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Slowing down saves lives

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road safety_01Mr Tran Van Dien 34 years, picks his nine-year-old son, Tran Van Kha after school at 11 am everyday by motorbike with helmet. (c) UNICEF Viet Nam\2016\Truong Viet Hung

Hanoi, 25 April 2017 -- Viet Nam will mark the Fourth UN Global Road Safety Week on 8 - 14 May 2017. Launched by the Government of Viet Nam and the United Nations in Viet Nam, the Week will focus on speed and what can be done to address this key risk factor for road traffic deaths and injuries.



Every year the lives of approximately 1.25 million people worldwide are cut short as a result of a road traffic crash. Additionally, between 20 and 50 million more people suffer non-fatal injuries, often resulting in disability and economic hardship as road traffic injuries cause considerable economic losses to victims, their families, and to the country as a whole. According to the National Traffic Safety Committee, in 2016 road traffic accidents claimed nearly 9,000 lives and caused tens of thousands of injuries in Viet Nam, putting a considerable burden on the society through lost or reduced productivity and the cost of treatment for injuries. With over 1,900 children dying every year, road traffic accidents are the second leading cause of death and serious injury for children, behind drowning, accounting for 27 per cent of deaths in the 0-19 age group. Among adolescents aged 15-19, road traffic accidents remain the leading cause of death with 50 per cent.

"Speeding is a major risk factor for road traffic crashes in Viet Nam" said Dr. Lokky Wai, WHO Representative in Viet Nam, highlighting the fact that road traffic injuries are largely preventable. "By slowing down, observing speed limits appropriate for the roads and not speeding, we make the roads safer for all. Reducing the average speed by just 5km per hour can help reduce 30% of fatal crashes" added the WHO Representative.

"Every year in Viet Nam the lives of thousands of families are torn apart by the loss of a child to a road accident that could have been prevented," said Jesper Moller, acting UNICEF Representative. "Our own individual behaviour as road users can have an impact to stem the tide of child road injury. Slowing down as a driver is the first thing that we can do that can save the lives of children."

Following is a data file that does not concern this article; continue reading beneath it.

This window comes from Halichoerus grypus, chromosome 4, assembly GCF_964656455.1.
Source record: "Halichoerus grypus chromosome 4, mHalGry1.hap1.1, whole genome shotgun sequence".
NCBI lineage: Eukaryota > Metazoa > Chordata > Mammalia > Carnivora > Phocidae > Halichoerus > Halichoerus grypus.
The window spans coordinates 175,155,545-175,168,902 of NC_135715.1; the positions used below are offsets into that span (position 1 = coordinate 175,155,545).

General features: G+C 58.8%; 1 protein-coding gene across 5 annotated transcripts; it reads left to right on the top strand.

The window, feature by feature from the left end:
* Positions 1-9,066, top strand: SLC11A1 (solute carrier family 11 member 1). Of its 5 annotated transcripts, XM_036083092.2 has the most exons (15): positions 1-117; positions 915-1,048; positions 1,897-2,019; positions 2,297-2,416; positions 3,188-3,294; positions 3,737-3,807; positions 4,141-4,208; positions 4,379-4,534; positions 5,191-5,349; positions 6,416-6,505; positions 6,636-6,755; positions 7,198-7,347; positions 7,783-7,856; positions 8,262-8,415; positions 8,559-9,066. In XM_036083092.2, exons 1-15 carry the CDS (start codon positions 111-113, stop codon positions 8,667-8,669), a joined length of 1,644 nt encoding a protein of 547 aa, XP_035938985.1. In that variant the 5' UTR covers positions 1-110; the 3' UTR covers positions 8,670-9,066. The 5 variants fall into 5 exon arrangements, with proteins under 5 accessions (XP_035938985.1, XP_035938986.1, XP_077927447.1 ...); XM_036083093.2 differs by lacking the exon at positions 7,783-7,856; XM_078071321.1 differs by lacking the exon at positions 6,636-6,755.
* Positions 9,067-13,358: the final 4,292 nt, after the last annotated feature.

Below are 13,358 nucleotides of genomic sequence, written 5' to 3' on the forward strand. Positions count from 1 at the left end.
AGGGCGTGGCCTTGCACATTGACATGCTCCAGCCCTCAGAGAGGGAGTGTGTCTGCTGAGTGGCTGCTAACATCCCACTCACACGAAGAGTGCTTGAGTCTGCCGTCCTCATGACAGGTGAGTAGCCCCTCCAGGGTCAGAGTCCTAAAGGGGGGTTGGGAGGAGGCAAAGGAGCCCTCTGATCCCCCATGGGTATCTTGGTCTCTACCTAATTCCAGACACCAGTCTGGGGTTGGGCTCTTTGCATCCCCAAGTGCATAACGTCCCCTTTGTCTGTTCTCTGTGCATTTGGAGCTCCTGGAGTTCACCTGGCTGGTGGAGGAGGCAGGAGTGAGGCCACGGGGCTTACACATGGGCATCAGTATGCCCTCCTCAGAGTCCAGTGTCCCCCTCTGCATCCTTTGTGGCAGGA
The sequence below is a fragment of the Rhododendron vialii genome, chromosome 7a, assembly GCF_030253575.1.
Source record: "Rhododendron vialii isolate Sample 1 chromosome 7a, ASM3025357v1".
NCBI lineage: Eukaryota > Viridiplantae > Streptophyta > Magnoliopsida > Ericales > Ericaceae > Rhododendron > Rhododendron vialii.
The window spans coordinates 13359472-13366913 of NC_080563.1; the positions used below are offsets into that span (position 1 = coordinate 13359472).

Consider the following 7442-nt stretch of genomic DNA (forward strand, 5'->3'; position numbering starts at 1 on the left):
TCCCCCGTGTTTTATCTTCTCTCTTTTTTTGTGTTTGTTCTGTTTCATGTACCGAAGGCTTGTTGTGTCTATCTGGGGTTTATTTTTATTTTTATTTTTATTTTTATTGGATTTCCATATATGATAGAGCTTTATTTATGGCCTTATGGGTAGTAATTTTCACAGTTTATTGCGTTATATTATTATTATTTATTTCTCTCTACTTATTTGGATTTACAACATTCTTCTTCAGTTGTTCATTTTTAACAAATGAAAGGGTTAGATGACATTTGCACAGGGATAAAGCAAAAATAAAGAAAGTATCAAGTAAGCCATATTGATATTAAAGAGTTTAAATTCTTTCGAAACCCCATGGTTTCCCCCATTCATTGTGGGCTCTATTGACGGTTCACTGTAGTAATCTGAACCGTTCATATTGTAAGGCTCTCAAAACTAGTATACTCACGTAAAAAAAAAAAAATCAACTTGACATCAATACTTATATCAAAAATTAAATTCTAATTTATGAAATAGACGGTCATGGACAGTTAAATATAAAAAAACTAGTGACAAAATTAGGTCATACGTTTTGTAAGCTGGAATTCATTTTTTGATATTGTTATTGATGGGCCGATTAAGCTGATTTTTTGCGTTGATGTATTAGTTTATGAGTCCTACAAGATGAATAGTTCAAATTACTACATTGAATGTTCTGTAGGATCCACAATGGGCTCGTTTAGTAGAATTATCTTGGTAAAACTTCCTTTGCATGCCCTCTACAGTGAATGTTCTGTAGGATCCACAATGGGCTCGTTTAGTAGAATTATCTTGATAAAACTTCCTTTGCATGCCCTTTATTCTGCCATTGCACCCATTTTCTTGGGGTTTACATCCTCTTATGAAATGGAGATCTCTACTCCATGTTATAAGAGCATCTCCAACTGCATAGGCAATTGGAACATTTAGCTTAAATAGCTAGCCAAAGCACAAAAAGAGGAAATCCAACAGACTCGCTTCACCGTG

Mr Dien and his son always wear helmet and drive his motorbike slowly for their own safety and others. (c) UNICEF Viet Nam\2016\Truong Viet HungMr Dien and his son always wear helmet and drive his motorbike slowly for their own safety and others. (c) UNICEF Viet Nam\2016\Truong Viet Hung

The United Nations in Viet Nam calls for setting and enforcing more appropriate speed limits in the country. Specifically, it strongly recommends policy makers to set a 50km/h limit for urban areas and a particular limit of 30km/h for areas where children, pedestrians, cyclists or other vulnerable road users are commonly present, such as residential and schools areas. Consequently, roundabouts and speed humps should be built to support these measures.

WHO and UNICEF collaborate closely with the National Traffic Safety Committee (NTSC) and the Ministry of Labour, Invalids and Social Affairs (MOLISA) to raise awareness and promote firm action against speeding and other major road safety risks.

For more information on the Fourth UN Global Road Safety Week, visit: 

For more information, please contact:

  • Ms Tran Thi Loan, WHO Viet Nam, Email: This e-mail address is being protected from spambots. You need JavaScript enabled to view it.
  • Nguyen Thi Thanh Huong, UNICEF Viet Nam, Tel: (+84 4) 43850-0225, Email: This e-mail address is being protected from spambots. You need JavaScript enabled to view it.




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As we enter the second year of the Sustainable Development Goals era, we look forward to continuing our close cooperation for the sake of Viet Nam’s future development; one which is inclusive, equitable and sustainable, with no one left behind.

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Did you know that in Viet Nam, the net flow of foreign direct investment increased from USD1billion in 2003 to USD10 billion in 2008, and that by 2015 reached USD23 billion?  Or that the total value of exports rose from USD2 billion in 1990 to USD72 billion in 2010, to reach USD162 billion in 2015? These impressive figures highlight the country’s robust economic success, providing a boost to the economy and employment.

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For more than 35 years, UNIDO has been sharing international best practices to help Viet Nam develop inclusive and sustainable industry. With more than USD100 million in expenditure, UNIDO’s technical cooperation activities have been carried out across a broad range of fields, including support to the private sector and technical and industrial research organizations, facilitation of technology transfer, trade capacity-building, human resource development, environmental protection, energy efficiency, investment promotion and responsible business practices.

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